IL-1 Inhibition as Targeted Treatment for Rheumatoid Arthritis, Type 2 Diabetes

Researchers investigated the role of interleukin-1 inhibition in improving glycemic and inflammatory parameters in patients with rheumatoid arthritis and type 2 diabetes.

Interleukin (IL)-1 inhibition is a potential targeted treatment for patients with both rheumatoid arthritis (RA) and type 2 diabetes (T2D), according to study results published in PLoS Medicine.

Researchers conducted a multicenter, open-label, randomized controlled study (Treatment of Rheumatoid Arthritis and Comorbidities with Kineret [TRACK]; Identifier: NCT02236481) to assess whether IL-1 reduction improved glycemic and inflammatory parameters.

Patients were randomly assigned to 1 of 2 study arms, receiving either anakinra, a human IL-1 receptor antagonist, or a tumor necrosis factor inhibitor (TNFi). Baseline antidiabetic and RA therapies were continued throughout the study.

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A total of 41 patients were enrolled, and 39 met the inclusion criteria for the current study; 70.2% had seropositive RA. Active disease was indicated in all patients, and they were treated with methotrexate: 10.3% of patients received methotrexate-hydroxychloroquine combination therapy, and 7.7% received methotrexate-sulfasalazine combination therapy. Type 2 diabetes (percentage of glycated hemoglobin [HbA1c%], 7.77±0.70) was also indicated in all patients. A total of 22 patients were assigned to the anakinra group and 17 to the TNFi group; both groups had similar baseline characteristics.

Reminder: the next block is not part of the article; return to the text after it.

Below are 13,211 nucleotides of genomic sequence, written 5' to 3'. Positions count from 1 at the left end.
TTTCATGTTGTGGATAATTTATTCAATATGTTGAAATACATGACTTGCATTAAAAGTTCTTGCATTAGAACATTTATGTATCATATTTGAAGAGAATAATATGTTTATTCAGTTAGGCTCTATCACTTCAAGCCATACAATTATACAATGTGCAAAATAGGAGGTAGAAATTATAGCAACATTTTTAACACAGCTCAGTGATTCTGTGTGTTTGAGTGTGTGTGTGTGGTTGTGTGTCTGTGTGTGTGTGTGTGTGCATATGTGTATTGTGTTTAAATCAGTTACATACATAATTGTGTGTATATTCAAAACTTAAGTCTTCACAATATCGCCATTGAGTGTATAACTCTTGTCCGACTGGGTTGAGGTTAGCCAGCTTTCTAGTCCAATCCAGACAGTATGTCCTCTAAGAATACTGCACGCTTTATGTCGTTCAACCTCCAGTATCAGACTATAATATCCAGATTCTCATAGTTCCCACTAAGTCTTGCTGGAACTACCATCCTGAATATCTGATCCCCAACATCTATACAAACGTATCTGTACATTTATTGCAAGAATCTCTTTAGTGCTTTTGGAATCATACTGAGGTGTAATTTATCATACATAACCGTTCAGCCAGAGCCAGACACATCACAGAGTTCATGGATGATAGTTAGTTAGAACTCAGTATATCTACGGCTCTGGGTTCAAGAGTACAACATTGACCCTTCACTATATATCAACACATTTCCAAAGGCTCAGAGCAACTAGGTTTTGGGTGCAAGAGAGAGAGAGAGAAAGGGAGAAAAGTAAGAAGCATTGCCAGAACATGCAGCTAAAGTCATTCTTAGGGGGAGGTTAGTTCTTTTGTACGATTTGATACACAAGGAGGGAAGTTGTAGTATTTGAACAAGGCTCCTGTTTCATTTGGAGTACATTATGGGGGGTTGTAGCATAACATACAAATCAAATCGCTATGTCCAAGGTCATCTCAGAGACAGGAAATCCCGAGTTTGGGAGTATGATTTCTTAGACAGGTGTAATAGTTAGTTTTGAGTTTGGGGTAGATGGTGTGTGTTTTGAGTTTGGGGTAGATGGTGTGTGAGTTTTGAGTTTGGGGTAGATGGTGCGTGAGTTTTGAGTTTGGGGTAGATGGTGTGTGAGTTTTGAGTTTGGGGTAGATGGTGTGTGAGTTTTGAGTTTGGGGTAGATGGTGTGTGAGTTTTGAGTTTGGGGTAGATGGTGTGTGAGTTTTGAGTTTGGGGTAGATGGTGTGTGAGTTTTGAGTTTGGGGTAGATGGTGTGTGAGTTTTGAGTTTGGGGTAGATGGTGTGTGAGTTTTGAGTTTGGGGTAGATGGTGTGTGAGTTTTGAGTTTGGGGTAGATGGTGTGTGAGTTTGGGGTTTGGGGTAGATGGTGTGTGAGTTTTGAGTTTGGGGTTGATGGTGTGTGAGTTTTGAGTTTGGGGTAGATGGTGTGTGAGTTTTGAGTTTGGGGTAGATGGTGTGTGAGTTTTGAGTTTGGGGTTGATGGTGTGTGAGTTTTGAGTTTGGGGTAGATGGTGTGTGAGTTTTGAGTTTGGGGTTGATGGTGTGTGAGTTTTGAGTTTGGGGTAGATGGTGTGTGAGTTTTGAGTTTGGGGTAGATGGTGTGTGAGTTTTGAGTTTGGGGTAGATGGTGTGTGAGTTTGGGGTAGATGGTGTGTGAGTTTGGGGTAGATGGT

Investigators noted a “progressive reduction” of HbA1c% in patients in the anakinra group compared with those in the TNFi group. At baseline, no difference was observed; at 3 months, HbA1c% in the anakinra group was 6.95%±0.61 and 7.63%±0.68 in the TNFi group (P =.0038). Additional significant HbA1c% reductions were noted in the anakinra group after 6 months of treatment. Further analysis was conducted using linear mixed models, which confirmed the significant effects of anakinra in the treatment groups.

Fasting plasma glucose was also progressively reduced in the anakinra group compared with the TNFi group at 3 months (109.78±30.58 mg/dL vs 133.06±27.72 mg/dL) and 6 months (100.81±11.11 mg/dL vs 140.93±39.45 mg/dL) of treatment.

In terms of RA disease activity, both groups demonstrated high disease activity at baseline. Throughout the study period, the Disease Activity Score (DAS) in 28 Joints was reduced in both groups and persisted for 6 months. Patients were also analyzed for European League Against Rheumatism (EULAR) response; a significant percentage of patients in the anakinra group reached a good EULAR clinical response compared with those in the TNFi group (95.0% vs 62.5%; P =.030).

Finally, investigators examined the safety profile of the study drugs. No severe adverse events or deaths were reported. The most common adverse event in the anakinra group was urticarial lesions at the injection site. Nonsevere infections, including influenza, nasopharyngitis, upper respiratory tract infection, urinary tract infection, and diarrhea were noted in both groups.

Study limitations included the open-label study design and a “previously unplanned ad interim analysis,” which the researchers noted was more prone to biases, as well as potential complications from the real-life study design and the ongoing use of other drugs such as methotrexate.

“Our results suggest that IL-1 inhibition may be considered as a target treatment for [patients] with both RA and T2D,” the researchers concluded. “Based on our pilot study, future studies are needed to further assess the use of IL-1-inhibiting agents in patients with both RA and T2D and to assess long-term outcomes on [cardiovascular disease].”


Ruscitti P, Masedu F, Alvaro S, et al. Anti-interleukin-1 treatment in patients with rheumatoid arthritis and type 2 diabetes (TRACK): a multicenter, open-label randomised controlled trial [published online September 12, 2019]. PLoS Med. doi:10.1371/journal.pmed.1002901